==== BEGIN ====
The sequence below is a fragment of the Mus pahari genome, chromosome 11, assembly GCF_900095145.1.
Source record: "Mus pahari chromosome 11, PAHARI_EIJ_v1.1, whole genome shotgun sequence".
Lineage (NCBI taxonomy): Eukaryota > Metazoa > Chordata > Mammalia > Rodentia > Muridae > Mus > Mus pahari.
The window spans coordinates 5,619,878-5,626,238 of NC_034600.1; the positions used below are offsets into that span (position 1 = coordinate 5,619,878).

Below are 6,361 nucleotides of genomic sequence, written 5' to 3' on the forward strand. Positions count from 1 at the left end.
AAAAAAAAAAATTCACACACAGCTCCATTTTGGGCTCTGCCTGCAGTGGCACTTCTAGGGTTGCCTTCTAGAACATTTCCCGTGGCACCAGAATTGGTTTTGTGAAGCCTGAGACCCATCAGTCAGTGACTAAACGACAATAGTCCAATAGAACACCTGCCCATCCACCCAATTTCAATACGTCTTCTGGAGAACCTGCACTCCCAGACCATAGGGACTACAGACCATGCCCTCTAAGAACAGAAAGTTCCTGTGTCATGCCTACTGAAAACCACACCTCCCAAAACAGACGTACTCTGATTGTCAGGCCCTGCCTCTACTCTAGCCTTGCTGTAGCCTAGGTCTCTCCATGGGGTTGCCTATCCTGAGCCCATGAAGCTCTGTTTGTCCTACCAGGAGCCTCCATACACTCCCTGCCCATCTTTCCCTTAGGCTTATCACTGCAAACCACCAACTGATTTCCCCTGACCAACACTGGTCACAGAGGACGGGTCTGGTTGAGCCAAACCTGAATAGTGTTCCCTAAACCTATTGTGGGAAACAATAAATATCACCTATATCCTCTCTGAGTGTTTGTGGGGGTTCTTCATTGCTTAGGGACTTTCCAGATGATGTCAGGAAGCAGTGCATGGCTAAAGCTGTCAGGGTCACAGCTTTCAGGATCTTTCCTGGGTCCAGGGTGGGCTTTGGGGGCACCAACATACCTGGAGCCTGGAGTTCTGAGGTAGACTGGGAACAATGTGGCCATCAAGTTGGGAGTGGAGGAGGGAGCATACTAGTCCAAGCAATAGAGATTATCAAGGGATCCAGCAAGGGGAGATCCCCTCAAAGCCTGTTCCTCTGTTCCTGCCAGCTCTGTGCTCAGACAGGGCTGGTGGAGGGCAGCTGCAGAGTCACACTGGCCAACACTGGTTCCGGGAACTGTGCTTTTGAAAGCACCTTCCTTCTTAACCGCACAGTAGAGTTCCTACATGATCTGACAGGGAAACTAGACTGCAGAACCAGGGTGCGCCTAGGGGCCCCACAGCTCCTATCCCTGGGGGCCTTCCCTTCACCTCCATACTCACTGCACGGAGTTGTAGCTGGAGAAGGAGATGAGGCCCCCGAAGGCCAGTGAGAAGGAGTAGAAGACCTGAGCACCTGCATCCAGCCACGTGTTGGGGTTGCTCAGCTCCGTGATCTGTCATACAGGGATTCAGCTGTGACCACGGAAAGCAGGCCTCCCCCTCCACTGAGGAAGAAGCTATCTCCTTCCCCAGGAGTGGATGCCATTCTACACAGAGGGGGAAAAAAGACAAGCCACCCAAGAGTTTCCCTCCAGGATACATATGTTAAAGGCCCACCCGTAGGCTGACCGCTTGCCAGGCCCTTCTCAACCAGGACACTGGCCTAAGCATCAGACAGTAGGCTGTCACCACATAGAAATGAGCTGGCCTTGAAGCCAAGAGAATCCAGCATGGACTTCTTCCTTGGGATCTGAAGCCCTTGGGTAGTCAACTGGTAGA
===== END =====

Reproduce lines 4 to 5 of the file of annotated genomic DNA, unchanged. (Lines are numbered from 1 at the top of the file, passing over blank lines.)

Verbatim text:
The window spans coordinates 5,619,878-5,626,238 of NC_034600.1; the positions used below are offsets into that span (position 1 = coordinate 5,619,878).

Below are 6,361 nucleotides of genomic sequence, written 5' to 3' on the forward strand. Positions count from 1 at the left end.